In a February 2013 interview with MSNBC, Fluke derided employers who have religious objections to including birth-control coverage in their employee health-insurance plans: “Now if you take a step back and think about that, that’s—you know, you work at a restaurant, you work at a store, and your boss is able to deny you leukemia coverage, or contraception coverage, or blood transfusions, or any number of medical concerns that someone might have a religious objection to. So the folks who are still objecting have some very extreme ideas about religious freedom and employee healthcare in this country.”

Since February 2013, Fluke has chaired the Advocacy Training Program of the National Council of Jewish Women’s Los Angeles chapter. From July through December 2013, she was a Senior Innovation Fellow with the Young Invincibles. And since July 2013, she has been a board member of Emerge California, working to recruit and train Democratic women to run for political office.

In May 2014, Fluke, depicting sexual assault on college campuses as an “epidemic,” co-authored an op-ed in the Huffington Post that vastly overstated the incidence of this offense. Fluke’s piece asserted that 1 in 5 women are sexually assaulted on campus during their college years.[4]

In November 2014, Fluke ran for a seat in the California State Senate and was defeated by fellow Democrat Ben Allen, by a margin of 60.8% to 39.2%.

Since February 2015, Fluke has been the California State Director of Voices for Progress.”

For additional information on Sandra Fluke, click here.

Further Reading:Sandra Fluke” (Linkedin.com); “Meet Law Student and Feminist Hero Sandra Fluke” (Daily Caller, 3-3-2012); “Sandra Fluke a Self-Described Professional Pro-Abortion Activist” (LifeNews.com, 3-5-2012); “Sandra Fluke: Life After Rush Limbaugh” (Newsweek, 5-21-2012); “Meet Sandra Fluke: The Woman You Didn’t Hear at Congress’ Contraceptives Hearing (Washington Post, 2-16-2012); “O’Reilly: Former Obama Adviser Anita Dunn’s PS Firm Representing Sandra Fluke” (Daily Caller, 3-8-2012); “Sandra Fluke, Gender Reassignment, and Health Insurance” (Media Research Center, 3-5-2012); “Fluke Back on Capitol Hill (PJ Media, 3-19-2012); “Ending the Epidemic of Sexual Assault” (by Sandra Fluke et al., 5-12-2014).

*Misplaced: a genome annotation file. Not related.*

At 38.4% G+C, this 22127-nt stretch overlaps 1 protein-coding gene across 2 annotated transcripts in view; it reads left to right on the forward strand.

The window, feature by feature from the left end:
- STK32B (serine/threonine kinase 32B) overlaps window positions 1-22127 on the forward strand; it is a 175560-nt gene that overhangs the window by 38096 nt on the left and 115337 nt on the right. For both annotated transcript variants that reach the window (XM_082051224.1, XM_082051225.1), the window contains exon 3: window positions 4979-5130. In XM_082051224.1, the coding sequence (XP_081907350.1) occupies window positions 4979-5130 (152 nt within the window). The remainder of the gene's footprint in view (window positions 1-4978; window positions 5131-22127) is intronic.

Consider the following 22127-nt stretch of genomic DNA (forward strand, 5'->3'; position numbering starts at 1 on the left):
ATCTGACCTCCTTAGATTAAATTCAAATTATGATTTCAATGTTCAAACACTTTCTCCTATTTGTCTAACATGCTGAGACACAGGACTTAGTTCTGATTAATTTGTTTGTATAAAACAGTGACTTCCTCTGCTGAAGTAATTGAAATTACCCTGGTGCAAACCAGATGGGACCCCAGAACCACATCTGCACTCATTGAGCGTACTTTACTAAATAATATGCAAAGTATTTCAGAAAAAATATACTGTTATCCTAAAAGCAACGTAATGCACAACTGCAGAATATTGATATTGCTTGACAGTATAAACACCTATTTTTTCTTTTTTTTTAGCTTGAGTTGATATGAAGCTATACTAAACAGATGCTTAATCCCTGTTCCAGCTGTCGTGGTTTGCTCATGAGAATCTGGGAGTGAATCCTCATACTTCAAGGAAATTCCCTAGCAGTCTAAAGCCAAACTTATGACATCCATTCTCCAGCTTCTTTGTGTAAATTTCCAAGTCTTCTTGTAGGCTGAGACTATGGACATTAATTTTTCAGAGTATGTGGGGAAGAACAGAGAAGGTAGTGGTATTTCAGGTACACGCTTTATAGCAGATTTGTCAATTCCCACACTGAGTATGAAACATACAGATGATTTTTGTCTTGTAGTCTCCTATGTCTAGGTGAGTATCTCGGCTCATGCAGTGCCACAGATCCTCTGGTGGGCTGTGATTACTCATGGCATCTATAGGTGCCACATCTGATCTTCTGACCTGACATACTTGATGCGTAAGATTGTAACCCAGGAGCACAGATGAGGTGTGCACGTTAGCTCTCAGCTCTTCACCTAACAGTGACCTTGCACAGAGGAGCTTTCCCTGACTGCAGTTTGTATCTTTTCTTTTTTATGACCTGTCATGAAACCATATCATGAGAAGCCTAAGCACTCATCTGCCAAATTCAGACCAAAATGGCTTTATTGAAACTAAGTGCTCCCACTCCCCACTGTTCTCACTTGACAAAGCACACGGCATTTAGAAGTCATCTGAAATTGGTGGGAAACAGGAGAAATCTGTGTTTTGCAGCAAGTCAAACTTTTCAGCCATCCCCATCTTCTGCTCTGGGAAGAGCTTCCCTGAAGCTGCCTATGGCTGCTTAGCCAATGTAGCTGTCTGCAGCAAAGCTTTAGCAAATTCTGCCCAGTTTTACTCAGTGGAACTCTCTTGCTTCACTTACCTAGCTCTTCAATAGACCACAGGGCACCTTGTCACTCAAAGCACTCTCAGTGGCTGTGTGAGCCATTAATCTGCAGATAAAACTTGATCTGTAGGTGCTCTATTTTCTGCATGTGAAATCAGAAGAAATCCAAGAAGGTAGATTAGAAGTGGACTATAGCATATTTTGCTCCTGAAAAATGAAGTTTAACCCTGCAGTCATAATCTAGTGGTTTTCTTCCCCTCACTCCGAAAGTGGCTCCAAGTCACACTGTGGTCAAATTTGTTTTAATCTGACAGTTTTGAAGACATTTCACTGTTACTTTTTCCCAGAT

Footnotes

  1. Fox News host Bill O’Reilly reasoned that the “Sandra Fluke contraception controversy was manufactured to divert attention away from the Obama administration’s disastrous decision to force [Catholic] organizations to provide insurance coverage for birth control and the ‘morning after’ pill.”
  2. Rep. Maloney had ties to a progressive pollster, Celinda Lake, whose firm—Lake Research—had recently done work for both Maloney and House Minority Leader Nancy Pelosi. Lake also had conducted extensive polling which led her to conclude that if Republican opposition to insurance coverage for birth control could be framed as a “women’s rights” issue, Democrats could add significantly to their political support from female voters.
  3. Six days later, radio host Rush Limbaugh semi-humorously disparaged Fluke on his program as a “slut” and a “prostitute” who “is having so much sex she can’t afford contraception,” and who “wants you and me and the taxpayers to pay her to have sex.” After Limbaugh’s comments, President Barack Obama, seeing an opportunity to appeal to women voters, called Fluke to express his support for her. According to Fluke, the President “thanked me for helping to amplify the voices of women across the country … Beyond that, he also just wanted to express concern and make sure that I was okay, which I thought was very kind and I assured him I was.” On March 3, Limbaugh posted a statement online in which he publicly apologized to Fluke for his “insulting word choices.” Appearing on ABC’s The View two days later, Fluke said that Limbaugh’s apology was insufficient.
  4. The Daily Caller provided some context for Fluke’s claim: “The data underpinning the 1-in-5 statistic has repeatedly been called into question by those who study the issue, such as the American Enterprise Institute’s Christina Hoff Sommers. According to Sommers, the study that produced the 1-in-5 statistic polled a small group of women at two colleges, and inferred that they had been raped based on their answers to questions about drinking and sex.” Meanwhile, the Bureau of Justice Statistics reports that the overall rate of rape in the U.S. is 1.8 per 1,000 women each year, or about 96.4% lower than the rate cited by Fluke.